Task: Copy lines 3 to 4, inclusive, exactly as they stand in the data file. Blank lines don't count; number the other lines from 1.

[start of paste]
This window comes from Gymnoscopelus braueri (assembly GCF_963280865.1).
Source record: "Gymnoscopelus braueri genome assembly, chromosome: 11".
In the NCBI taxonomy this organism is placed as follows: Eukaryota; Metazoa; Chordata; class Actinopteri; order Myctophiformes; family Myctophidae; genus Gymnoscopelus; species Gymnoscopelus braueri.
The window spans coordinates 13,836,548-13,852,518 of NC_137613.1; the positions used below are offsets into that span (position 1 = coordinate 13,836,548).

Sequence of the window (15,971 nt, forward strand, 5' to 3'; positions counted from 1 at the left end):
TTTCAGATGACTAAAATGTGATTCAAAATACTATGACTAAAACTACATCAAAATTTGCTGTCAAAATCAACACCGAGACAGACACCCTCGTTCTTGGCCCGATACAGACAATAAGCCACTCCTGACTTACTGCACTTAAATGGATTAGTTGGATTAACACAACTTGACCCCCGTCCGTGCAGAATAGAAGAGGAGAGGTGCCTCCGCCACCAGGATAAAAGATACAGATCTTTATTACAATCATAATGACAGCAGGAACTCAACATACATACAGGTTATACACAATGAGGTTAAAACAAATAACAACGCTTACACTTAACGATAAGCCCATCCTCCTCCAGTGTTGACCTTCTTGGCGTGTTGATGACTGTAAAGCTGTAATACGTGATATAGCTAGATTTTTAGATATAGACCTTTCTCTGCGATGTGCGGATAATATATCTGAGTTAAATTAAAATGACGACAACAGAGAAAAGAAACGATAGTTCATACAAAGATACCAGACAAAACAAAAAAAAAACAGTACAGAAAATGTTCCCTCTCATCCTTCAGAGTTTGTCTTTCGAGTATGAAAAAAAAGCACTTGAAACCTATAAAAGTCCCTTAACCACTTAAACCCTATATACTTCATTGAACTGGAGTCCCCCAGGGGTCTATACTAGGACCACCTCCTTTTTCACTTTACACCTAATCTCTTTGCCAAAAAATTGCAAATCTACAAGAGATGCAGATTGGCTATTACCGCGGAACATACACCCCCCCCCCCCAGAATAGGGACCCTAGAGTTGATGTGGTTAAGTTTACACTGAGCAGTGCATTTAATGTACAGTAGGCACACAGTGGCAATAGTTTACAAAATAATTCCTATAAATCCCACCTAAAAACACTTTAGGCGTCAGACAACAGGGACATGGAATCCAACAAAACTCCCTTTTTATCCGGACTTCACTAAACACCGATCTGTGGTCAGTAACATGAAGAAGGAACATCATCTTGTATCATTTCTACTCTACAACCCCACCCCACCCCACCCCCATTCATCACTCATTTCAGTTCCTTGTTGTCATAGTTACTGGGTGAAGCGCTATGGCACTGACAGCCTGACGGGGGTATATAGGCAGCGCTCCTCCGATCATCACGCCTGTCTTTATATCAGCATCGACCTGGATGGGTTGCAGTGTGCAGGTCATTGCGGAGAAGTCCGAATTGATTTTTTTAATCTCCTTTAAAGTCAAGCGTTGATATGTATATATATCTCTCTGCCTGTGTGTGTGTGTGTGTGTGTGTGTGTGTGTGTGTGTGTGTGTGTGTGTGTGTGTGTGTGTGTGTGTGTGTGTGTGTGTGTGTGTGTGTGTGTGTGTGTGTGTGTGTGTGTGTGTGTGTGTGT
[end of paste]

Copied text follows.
In the NCBI taxonomy this organism is placed as follows: Eukaryota; Metazoa; Chordata; class Actinopteri; order Myctophiformes; family Myctophidae; genus Gymnoscopelus; species Gymnoscopelus braueri.
The window spans coordinates 13,836,548-13,852,518 of NC_137613.1; the positions used below are offsets into that span (position 1 = coordinate 13,836,548).